The Southern Ocean plays an important role in the exchange of carbon dioxide between the atmosphere and the ocean. One aspect of this is the growth of phytoplankton, which acts as a natural sponge for carbon dioxide, drawing the troublesome greenhouse gas from the atmosphere into the sea. When these plankton die they can sink to the bottom of the ocean and store some of the carbon dioxide they have absorbed, a process scientists call the “biological carbon pump.”
Although many areas of the Southern Ocean are rich in nutrients, they often lack iron, which limits phytoplankton growth. An important idea in oceanography is that adding iron to the Southern Ocean could stimulate phytoplankton growth and the biological carbon pump. Some scientists believe that this process can partly explain cycles in atmospheric carbon dioxide over Earth’s recent history and it has also been widely debated as a mitigation strategy for climate change. In two previous studies carried out in the last five years it has been shown that iron fertilization of the Southern Ocean can export carbon dioxide to the deep-sea. “However, to understand the net storage of carbon dioxide in the ocean interior, sinking phytoplankton are only one part of the story,” explains Dr. Ian Salter from the Alfred Wegener Institute, Helmholtz Centre for Polar and Marine Research. “These phytoplankton can be a food source for certain types of planktonic grazers, foraminifer and pteropods, that make shells from calcium carbonate — a process which produces carbon dioxide.”
The biogeochemist, and an international team of collaborators, were the first to quantify production and sinking of these calcium carbonate shells resulting from a phytoplankton bloom in the Southern Ocean, close to the Crozet Islands, with surprising results. Natural fertilization, caused by iron leached from the basaltic islands, increased the production and sinking of these calcium carbonate shells to a greater extent than sinking phytoplankton. This has important implications for the deep-sea storage of the carbon dioxide resulting from these blooms.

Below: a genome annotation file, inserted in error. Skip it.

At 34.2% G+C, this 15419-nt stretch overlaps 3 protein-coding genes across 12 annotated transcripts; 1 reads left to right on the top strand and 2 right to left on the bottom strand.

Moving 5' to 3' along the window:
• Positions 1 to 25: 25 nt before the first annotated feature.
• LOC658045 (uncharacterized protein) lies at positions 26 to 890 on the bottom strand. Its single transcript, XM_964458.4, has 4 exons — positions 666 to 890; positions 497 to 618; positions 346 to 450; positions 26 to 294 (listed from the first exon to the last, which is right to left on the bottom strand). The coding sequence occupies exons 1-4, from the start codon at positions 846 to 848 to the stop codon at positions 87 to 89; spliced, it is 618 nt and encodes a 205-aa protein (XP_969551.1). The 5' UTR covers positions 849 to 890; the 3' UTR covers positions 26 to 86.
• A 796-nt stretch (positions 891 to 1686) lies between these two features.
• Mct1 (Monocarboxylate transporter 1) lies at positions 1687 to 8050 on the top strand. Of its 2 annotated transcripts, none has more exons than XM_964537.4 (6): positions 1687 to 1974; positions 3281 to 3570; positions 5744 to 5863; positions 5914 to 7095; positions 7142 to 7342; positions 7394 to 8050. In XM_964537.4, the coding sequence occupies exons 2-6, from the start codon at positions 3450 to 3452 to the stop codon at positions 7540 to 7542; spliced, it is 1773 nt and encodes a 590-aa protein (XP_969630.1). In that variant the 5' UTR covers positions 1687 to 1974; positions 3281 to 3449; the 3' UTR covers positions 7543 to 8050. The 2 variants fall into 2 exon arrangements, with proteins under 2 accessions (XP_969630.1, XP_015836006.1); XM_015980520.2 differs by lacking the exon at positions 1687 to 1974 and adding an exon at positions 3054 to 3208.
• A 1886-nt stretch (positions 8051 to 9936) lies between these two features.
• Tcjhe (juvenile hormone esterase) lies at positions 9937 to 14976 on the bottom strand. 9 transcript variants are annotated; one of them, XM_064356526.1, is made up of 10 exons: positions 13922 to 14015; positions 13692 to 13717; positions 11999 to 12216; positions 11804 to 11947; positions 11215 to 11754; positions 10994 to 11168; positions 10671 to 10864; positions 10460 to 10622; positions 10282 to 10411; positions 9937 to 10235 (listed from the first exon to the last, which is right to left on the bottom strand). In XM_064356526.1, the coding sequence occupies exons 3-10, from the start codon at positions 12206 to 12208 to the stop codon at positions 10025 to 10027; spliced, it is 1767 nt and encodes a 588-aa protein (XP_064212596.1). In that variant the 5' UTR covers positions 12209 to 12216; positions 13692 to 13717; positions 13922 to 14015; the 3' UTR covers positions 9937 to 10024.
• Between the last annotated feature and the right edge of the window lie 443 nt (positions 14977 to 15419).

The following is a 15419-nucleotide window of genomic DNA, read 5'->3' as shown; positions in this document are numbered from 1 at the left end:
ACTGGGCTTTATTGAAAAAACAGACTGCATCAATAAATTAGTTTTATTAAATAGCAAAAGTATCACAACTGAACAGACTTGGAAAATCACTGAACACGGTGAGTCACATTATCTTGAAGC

“The production and sinking of these calcium carbonate shells affects the balance of carbon dioxide in the surface ocean over 100 to 1000 year timescales,” explains Dr. Ian Salter. “Our calculations suggest that this process reduces the amount of carbon dioxide transferred to the ocean interior via sinking phytoplankton by up to 30 per cent in this naturally fertilized system. However, it is unclear that purposefully added iron would have the same impact.”
Interestingly the reduction in the efficiency of the biological carbon pump was not just caused by a higher abundance of these organisms, but also by changes in species composition. “In our samples from iron fertilized areas we found more species that produce larger calcium carbonate shells, and in turn produce more carbon dioxide per individual,” explains the biogeochemist. Iron fertilization can therefore affect biodiversity and ecosystem structure with important knock-on effects for climate interactions. “It is important to recognise that our findings are only from a specific area of the Southern Ocean. The ecology of these shelled organisms can be very different depending on the species and exactly where in the ocean they live,” cautions Dr. Ian Salter.
In future research projects Dr. Ian Salter will continue to investigate the sinking of phytoplankton and shelled calcifying organisms in other naturally iron-fertilized areas of the Southern Ocean, in addition to the Arctic Ocean, where melting sea ice conditions may also affect this delicate balance.